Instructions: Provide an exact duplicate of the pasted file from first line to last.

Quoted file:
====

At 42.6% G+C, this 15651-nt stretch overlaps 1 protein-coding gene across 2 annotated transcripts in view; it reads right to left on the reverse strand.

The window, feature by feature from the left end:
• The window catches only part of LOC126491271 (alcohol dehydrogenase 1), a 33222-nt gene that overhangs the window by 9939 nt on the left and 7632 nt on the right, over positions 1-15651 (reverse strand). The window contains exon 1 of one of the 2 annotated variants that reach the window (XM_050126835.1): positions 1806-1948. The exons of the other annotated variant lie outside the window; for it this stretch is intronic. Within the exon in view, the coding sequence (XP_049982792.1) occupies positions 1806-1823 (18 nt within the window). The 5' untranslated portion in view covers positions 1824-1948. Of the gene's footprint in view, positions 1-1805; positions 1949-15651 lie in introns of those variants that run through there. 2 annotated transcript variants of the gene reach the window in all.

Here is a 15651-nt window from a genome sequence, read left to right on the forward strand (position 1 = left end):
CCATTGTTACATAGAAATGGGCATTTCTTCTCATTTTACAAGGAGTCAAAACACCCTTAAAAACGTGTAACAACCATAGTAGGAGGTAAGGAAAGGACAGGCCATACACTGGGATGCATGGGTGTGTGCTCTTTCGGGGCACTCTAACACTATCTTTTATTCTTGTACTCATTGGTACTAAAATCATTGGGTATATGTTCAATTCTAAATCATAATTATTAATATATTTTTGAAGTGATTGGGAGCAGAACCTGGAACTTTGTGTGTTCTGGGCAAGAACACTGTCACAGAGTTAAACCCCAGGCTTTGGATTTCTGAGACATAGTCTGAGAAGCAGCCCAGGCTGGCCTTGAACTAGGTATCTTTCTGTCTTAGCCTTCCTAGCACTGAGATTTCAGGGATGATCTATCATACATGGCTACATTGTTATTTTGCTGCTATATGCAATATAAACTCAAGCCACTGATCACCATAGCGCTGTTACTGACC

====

At 42.6% G+C, this 15651-nt stretch overlaps 1 protein-coding gene across 2 annotated transcripts in view; it reads right to left on the reverse strand.

The window, feature by feature from the left end:
• The window catches only part of LOC126491271 (alcohol dehydrogenase 1), a 33222-nt gene that overhangs the window by 9939 nt on the left and 7632 nt on the right, over positions 1-15651 (reverse strand). The window contains exon 1 of one of the 2 annotated variants that reach the window (XM_050126835.1): positions 1806-1948. The exons of the other annotated variant lie outside the window; for it this stretch is intronic. Within the exon in view, the coding sequence (XP_049982792.1) occupies positions 1806-1823 (18 nt within the window). The 5' untranslated portion in view covers positions 1824-1948. Of the gene's footprint in view, positions 1-1805; positions 1949-15651 lie in introns of those variants that run through there. 2 annotated transcript variants of the gene reach the window in all.

Here is a 15651-nt window from a genome sequence, read left to right on the forward strand (position 1 = left end):
CCATTGTTACATAGAAATGGGCATTTCTTCTCATTTTACAAGGAGTCAAAACACCCTTAAAAACGTGTAACAACCATAGTAGGAGGTAAGGAAAGGACAGGCCATACACTGGGATGCATGGGTGTGTGCTCTTTCGGGGCACTCTAACACTATCTTTTATTCTTGTACTCATTGGTACTAAAATCATTGGGTATATGTTCAATTCTAAATCATAATTATTAATATATTTTTGAAGTGATTGGGAGCAGAACCTGGAACTTTGTGTGTTCTGGGCAAGAACACTGTCACAGAGTTAAACCCCAGGCTTTGGATTTCTGAGACATAGTCTGAGAAGCAGCCCAGGCTGGCCTTGAACTAGGTATCTTTCTGTCTTAGCCTTCCTAGCACTGAGATTTCAGGGATGATCTATCATACATGGCTACATTGTTATTTTGCTGCTATATGCAATATAAACTCAAGCCACTGATCACCATAGCGCTGTTACTGACC